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Born in Stockholm (Sweden), now live in Sapporo (Japan). Hold a Ph.D. in computer science and work with computers during the days, perform magic in a bar during the nights (and weekends, for kids). Also used to teach historical fencing back in Sweden.

Wednesday, April 15, 2015

Bear meat on pork?

Today I had lunch with one of my foreign colleagues. He reads some Japanese, but not that many Kanji (Chinese characters). Since the university has quite a lot of foreign students, and some of them do not read or speak Japanese, the cafeteria menu usually writes out the names of the dishes with Latin letters too.

Today the school cafeteria had a dish we had not seen before, 豚肉麻婆丼 ("butanikumabodon"). Since Japanese does not use spaces between words, sometimes it is hard to tell where words start and end. My colleague read the first part as "buta ni kuma" (豚に熊) and then a separation and then some more text. This could mean "bear on top of pork", though Japanese has many homophones so there are more words that are read "kuma", not only bear.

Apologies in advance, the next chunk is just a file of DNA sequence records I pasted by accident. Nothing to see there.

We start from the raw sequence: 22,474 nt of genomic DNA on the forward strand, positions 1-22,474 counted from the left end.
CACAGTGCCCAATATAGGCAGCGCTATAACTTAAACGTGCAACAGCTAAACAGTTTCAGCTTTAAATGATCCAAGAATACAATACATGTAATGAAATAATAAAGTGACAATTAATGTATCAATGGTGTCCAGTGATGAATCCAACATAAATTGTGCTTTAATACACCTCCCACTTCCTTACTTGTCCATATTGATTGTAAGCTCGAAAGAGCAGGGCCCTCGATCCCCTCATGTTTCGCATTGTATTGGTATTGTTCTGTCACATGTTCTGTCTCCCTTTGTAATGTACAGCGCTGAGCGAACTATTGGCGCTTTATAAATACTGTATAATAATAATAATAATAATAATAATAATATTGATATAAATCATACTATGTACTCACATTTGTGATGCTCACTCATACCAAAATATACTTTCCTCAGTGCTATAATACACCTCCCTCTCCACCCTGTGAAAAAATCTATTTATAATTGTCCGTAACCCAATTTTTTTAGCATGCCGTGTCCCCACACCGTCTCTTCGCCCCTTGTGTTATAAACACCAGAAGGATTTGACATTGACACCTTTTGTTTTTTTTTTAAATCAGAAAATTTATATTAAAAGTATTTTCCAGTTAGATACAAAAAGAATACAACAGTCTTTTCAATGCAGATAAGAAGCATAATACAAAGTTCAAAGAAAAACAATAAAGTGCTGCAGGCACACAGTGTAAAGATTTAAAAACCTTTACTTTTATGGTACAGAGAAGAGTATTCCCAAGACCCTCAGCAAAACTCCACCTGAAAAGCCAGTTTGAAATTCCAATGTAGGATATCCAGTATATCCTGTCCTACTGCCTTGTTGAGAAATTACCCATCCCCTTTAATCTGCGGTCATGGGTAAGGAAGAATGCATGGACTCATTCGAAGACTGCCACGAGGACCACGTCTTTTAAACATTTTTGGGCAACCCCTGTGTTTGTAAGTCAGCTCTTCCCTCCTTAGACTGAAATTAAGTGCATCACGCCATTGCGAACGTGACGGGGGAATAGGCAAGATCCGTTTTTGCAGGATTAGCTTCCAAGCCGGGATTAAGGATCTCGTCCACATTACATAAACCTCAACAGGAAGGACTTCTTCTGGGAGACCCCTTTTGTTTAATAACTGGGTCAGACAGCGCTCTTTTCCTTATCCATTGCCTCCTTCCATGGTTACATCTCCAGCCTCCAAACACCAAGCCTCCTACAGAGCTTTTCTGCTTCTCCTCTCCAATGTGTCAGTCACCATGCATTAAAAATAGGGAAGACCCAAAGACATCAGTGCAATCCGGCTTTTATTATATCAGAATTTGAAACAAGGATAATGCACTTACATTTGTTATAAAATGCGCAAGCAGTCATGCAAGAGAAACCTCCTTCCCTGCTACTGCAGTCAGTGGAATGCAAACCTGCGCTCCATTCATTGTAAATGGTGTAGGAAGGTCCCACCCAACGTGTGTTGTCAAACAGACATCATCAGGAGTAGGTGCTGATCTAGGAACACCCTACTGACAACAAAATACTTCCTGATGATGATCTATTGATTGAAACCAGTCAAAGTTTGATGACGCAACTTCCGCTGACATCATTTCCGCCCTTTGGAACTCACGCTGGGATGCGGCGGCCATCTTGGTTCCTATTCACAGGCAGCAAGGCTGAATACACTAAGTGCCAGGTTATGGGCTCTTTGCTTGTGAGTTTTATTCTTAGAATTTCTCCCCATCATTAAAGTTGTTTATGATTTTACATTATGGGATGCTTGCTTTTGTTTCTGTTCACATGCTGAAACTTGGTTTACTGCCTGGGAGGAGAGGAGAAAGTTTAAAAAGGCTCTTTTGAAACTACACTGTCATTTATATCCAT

The correct interpretation is less exciting, though. "Butaniku" ("pig meat", i.e. pork) "maabou" (a Chinese spicy seasoning) "don" (food served on top of rice), so "spicy pork on rice". But "bear on pork, with rice" sounded much more interesting. And you would not be surprised if the school cafeteria actually served bear meat (they serve whale meat from time to time, and lots of weird stuff too).

When we arrived, this dish was already sold out. They then put a sign that says "準備中", which means "we are currently still in the preparation phase" and here would mean "not available yet" (so if seen on the door to a shop it would translate roughly as "not open yet") or in our case perhaps better phrased as "not available" or "sold out". The English phrase they chose to help the people that do not read Japanese is "Prepare", which is probably not the best phrase to avoid confusion...

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